Supervisors continue to wrestle with mandatory trash service ordinance

KINGMAN – Trash has been piling up on properties in rural Mohave County to the point it’s out of control, and somebody needs to take responsibility, either the person living on the property or in many cases, the absentee owner.

That’s why the Board of Supervisors wants to amend the county’s anti-littering ordinance to require landlords to provide commercial trash collection service to renters, and to give a 10-day notice by mail to litter generators to remove the litter.

The item was tabled at Monday’s regular board meeting so the county attorney can make changes in the wording of the ordinance.

Supervisor Steve Moss said he had a major concern about requiring commercial trash service when it could be done by the renters or property owners themselves. But it needs to be documented.

Supervisor Buster Johnson wanted to know how much it would cost for trash service in rural areas, and said he was definitely against the 10-day notice. “That’s way too long,” he said.

One speaker from the audience questioned whether the ordinance would be constitutional, citing the 14th amendment which prohibits any state from denying any person equal protection from the law.

Robert Taylor, deputy county attorney, said the county has the authority to enforce all sanitation laws. Also, Arizona’s landlord-tenant laws require the landlord to remove rubbish, so the county ordinance would be consistent with the misdemeanor penalty for landlords.

Taylor said more litter is generated by renters than landlords, and that all discrimination is not unlawful if it’s based on legitimate rationale.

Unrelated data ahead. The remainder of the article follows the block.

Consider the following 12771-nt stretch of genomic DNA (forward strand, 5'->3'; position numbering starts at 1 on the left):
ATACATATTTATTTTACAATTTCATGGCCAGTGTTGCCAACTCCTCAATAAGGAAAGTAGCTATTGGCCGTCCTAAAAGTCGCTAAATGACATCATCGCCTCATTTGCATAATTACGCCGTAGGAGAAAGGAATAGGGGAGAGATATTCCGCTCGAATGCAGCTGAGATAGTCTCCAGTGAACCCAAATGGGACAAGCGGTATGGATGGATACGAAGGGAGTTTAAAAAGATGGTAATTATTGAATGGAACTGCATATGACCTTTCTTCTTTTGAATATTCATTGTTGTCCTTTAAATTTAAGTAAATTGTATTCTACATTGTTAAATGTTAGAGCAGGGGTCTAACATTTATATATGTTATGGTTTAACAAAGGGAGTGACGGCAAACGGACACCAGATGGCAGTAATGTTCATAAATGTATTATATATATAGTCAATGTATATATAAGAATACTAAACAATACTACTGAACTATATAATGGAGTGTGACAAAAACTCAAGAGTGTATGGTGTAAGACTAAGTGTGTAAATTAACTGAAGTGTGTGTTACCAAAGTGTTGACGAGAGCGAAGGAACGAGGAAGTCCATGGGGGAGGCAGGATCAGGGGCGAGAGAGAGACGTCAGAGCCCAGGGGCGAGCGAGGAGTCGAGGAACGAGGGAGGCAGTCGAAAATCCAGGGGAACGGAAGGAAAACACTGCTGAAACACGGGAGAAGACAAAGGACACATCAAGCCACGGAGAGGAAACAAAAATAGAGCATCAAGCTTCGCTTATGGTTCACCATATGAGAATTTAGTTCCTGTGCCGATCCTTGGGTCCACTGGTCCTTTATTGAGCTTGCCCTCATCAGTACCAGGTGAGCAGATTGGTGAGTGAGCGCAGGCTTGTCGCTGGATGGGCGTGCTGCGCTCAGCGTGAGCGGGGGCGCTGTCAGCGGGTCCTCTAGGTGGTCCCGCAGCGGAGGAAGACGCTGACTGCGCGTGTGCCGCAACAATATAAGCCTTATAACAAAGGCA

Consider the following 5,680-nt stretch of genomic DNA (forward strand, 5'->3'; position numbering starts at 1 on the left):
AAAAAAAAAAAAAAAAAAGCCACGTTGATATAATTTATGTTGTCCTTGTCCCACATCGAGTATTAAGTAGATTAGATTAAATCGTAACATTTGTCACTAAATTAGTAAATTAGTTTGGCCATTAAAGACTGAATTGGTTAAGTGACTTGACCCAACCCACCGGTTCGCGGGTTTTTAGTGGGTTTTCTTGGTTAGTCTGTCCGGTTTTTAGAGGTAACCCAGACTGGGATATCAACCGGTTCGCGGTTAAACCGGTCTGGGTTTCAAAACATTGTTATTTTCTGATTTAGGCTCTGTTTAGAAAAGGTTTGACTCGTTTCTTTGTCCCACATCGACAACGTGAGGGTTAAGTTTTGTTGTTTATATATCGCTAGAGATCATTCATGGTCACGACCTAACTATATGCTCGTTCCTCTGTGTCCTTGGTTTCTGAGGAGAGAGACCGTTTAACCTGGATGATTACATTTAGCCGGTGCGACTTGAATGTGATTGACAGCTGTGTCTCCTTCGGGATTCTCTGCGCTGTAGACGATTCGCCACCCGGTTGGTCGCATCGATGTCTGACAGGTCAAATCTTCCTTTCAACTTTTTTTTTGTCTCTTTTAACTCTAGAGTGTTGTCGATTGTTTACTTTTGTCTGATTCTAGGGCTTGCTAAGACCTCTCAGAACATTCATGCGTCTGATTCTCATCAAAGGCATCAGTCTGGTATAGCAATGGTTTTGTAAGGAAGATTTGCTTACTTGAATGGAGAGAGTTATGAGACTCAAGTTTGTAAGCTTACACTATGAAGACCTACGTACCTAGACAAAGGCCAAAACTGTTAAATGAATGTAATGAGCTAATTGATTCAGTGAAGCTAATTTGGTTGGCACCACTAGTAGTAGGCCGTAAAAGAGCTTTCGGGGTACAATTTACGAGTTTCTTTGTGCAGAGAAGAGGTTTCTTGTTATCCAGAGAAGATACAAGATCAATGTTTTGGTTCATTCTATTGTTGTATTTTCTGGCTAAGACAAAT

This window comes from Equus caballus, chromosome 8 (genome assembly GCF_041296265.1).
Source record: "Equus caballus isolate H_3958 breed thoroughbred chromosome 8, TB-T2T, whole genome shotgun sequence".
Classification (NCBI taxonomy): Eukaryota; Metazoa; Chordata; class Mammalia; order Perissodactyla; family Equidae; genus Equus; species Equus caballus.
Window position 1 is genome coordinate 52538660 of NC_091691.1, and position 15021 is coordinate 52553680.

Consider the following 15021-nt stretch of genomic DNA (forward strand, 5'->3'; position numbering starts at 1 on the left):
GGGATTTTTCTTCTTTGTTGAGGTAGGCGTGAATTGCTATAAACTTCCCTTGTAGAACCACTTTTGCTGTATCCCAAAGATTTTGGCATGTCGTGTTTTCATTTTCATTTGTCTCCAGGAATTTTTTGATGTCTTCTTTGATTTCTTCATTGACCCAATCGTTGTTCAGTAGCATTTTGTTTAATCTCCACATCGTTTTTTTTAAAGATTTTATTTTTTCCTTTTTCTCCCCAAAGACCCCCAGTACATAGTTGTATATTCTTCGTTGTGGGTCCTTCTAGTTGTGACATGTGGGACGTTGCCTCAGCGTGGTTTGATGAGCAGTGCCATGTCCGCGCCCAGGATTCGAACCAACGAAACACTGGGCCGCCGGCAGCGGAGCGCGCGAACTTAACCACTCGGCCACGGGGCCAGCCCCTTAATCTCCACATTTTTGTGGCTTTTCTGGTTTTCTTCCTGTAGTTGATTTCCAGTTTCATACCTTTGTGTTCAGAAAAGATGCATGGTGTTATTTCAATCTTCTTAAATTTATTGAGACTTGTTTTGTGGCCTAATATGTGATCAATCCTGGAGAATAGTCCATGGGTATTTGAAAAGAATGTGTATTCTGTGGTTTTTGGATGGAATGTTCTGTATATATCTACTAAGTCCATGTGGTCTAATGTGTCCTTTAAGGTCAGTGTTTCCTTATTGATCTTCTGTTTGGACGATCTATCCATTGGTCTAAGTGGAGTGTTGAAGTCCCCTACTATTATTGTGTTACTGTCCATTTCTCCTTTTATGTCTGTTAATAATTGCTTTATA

“Part of the concern here is the far-flung areas. One way to address that is imposing the ordinance in areas where trash collection is cost-prohibitive,” he said.

This ordinance would also give landlords the ability to negotiate with tenants to provide documentation of trash removal such as receipts from the county landfill.

Michael Finnegan of Citizens Action Team said he’s been going after litter generators for decades and 95 percent of them are renters.

“A lot of them have criminal records,” he said. “They’re driving cars with donut wheels and duct-taped windows. They will not spend any money in the area. They don’t buy houses. Some landlords provide dumpsters for renters and these people will not drive two blocks to dump trash. They’re that lazy.”

Supervisor Hildy Angius said the county already has sanitation codes that aren’t being enforced. How would this be any different?

Supervisor Gary Watson answered that Mohave County Sheriff Doug Shuster attended the meeting and one of his requests was to become more involved in enforcement.

The board has determined that littering is a serious problem in Mohave County that affects the health and welfare of citizens and degrades property values. State laws do not fully address the scope of the problem in the county, the board noted.